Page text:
Posts tagged ‘Downtown’

Old Post Office to Become New Library Multi-Use Building

If you believe that Emily the ghost haunts the Old Galt Post Office, she is about to get a lot more company as city council approved the purchase of the building Monday night.

In putting the motion forward, Coun. Pam Wolf called the vacant landmark one of the finest examples of architecture in Cambridge.

“It’s fitting the city becomes its owner.”

The city plans to pay the $950,000 purchase price from the city’s industrial land reserve fund and then turn the vacant building into a library.

In an interview, chief librarian Greg Hayton said plans had been in place to expand the Queen’s Square Library in 2014. However, those plans were pushed back to 2016 due to budget considerations. In addition, land would have had to be expropriated. Funding will be used at the old post office.

In passing the motion, council has also directed staff to put funds into the 2013 operating and capital budget for consideration during next year’s budget process so the building can be temporarily mothballed.

Hayton said the planned expansion would have added up to 14,000 square feet to the Queen’s Square branch, which is roughly the same size as the old post office.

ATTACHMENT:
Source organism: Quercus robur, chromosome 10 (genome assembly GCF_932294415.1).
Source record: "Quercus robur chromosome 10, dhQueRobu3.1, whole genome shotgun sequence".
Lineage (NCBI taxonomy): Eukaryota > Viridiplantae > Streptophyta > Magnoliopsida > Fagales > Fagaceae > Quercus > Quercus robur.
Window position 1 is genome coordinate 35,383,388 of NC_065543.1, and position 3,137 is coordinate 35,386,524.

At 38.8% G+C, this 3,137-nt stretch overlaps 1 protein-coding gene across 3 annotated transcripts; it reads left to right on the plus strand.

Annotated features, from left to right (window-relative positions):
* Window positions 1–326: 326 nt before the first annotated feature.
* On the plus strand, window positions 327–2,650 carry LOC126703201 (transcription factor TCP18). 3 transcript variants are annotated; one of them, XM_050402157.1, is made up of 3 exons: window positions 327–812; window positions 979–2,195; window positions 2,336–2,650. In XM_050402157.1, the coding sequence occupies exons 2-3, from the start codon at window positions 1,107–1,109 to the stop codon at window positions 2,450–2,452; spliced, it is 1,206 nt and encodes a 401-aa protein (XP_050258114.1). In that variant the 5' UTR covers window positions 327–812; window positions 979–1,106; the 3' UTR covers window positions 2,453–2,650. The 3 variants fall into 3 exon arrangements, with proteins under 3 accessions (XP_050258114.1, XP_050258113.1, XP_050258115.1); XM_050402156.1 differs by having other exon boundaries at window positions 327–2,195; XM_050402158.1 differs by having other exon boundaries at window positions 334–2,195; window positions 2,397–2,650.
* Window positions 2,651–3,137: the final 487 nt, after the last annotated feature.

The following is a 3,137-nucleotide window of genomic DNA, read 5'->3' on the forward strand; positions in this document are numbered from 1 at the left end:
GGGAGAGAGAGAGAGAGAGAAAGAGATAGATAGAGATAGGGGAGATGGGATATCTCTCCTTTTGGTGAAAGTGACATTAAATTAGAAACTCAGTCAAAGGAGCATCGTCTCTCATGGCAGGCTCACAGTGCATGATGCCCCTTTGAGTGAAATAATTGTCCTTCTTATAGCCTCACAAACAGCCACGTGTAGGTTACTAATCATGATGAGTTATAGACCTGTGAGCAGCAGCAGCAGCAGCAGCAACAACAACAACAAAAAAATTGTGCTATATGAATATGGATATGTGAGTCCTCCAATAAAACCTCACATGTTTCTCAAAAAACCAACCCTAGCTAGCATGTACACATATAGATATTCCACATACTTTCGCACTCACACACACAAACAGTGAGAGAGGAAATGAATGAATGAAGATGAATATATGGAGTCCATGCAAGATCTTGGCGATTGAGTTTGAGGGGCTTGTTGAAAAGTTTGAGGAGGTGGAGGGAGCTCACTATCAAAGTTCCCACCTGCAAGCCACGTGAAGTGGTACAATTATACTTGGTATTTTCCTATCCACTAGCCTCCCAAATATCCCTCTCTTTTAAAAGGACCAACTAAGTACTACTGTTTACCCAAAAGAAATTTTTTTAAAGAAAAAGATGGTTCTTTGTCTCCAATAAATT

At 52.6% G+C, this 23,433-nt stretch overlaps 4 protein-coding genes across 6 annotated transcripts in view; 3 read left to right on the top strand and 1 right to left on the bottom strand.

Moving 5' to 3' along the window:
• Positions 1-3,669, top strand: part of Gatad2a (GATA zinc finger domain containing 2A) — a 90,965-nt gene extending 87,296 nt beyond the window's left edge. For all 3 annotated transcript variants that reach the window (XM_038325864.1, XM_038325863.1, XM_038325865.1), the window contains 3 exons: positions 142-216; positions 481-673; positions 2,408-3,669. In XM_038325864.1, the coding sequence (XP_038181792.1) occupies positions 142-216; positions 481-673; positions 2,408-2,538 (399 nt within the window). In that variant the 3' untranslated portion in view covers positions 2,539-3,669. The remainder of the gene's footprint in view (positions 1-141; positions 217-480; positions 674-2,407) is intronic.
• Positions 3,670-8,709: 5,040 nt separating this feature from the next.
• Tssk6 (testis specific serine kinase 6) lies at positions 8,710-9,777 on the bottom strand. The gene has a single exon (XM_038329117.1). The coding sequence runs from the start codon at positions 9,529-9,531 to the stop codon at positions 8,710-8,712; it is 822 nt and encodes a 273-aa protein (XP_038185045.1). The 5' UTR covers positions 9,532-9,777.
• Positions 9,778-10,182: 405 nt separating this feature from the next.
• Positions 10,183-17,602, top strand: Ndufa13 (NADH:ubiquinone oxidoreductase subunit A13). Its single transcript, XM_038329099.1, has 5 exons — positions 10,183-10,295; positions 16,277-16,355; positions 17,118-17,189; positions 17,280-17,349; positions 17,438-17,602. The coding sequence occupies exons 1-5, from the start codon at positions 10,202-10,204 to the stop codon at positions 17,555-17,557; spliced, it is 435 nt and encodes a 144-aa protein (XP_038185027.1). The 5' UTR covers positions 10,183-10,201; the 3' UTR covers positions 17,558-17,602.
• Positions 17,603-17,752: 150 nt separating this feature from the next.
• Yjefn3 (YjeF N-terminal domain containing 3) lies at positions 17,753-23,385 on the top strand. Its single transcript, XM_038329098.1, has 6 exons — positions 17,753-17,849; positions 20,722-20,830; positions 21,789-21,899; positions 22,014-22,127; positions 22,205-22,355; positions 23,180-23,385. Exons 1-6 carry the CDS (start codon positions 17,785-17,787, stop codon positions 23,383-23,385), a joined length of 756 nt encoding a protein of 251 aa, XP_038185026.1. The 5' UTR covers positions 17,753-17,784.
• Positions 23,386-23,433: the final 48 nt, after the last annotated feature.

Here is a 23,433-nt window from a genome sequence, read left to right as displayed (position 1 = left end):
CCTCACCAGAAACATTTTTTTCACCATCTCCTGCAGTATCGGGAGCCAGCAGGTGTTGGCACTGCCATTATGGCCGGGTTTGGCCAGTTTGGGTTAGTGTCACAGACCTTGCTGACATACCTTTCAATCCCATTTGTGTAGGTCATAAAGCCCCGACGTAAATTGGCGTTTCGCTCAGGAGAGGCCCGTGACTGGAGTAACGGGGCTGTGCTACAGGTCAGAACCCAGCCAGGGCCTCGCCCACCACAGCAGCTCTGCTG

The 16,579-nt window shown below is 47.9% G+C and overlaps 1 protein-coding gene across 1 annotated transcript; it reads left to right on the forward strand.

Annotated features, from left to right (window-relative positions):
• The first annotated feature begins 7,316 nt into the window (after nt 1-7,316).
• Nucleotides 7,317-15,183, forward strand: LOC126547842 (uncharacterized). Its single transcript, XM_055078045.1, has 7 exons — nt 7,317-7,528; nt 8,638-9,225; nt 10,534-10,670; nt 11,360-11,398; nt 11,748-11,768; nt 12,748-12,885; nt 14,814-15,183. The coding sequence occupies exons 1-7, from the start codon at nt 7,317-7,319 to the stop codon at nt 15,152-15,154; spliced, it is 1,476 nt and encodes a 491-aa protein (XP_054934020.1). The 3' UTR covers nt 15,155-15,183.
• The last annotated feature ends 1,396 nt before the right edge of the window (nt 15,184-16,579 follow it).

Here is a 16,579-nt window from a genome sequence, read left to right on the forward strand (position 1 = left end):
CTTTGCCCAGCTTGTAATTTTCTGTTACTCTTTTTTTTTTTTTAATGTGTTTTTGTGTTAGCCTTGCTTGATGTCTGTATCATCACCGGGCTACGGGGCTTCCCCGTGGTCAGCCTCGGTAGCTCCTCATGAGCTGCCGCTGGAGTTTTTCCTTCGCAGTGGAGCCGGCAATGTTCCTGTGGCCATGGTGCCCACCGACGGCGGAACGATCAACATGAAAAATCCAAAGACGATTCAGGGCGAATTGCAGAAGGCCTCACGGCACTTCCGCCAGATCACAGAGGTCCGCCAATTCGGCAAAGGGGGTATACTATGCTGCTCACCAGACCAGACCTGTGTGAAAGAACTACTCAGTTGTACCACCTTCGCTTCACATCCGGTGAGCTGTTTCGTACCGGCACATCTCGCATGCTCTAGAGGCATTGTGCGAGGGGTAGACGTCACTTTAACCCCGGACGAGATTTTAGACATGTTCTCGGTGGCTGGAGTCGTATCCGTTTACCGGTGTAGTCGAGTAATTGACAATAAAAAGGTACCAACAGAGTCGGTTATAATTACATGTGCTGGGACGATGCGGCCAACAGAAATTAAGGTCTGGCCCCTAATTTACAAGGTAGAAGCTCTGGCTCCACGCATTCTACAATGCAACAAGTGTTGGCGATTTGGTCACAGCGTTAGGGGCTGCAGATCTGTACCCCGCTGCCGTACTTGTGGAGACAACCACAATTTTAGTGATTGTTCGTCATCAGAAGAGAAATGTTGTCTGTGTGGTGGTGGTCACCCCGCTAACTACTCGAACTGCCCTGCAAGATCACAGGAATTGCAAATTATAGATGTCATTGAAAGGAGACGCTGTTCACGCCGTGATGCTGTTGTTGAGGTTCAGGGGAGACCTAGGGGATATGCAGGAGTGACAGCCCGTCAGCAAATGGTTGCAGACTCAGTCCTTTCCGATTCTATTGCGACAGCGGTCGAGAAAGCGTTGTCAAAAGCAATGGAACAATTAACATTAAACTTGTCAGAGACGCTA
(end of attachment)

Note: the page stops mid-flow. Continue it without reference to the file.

The building was built in 1885 as the Galt Customs House and Post Office. It was designed by Thomas Fuller, who was also responsible for design of the Parliament Buildings in Ottawa.

Hayton said preliminary plans for the building includes a teen-oriented library on the first floor of the building, along with a small restaurant – which will be operated by the building’s current owners, the company which owns the Cambridge Mill restaurant.

The second floor of the building is earmarked to become a family-oriented library, while the third floor will be a digital lab, Hayton said.

“We’ll have further developed the plans by the time it goes to budget,” said Hayton.

Renovations for interior and exterior work is estimated at $6 million – higher than the $5.4 million currently identified for expansion at Queen’s Square Library branch.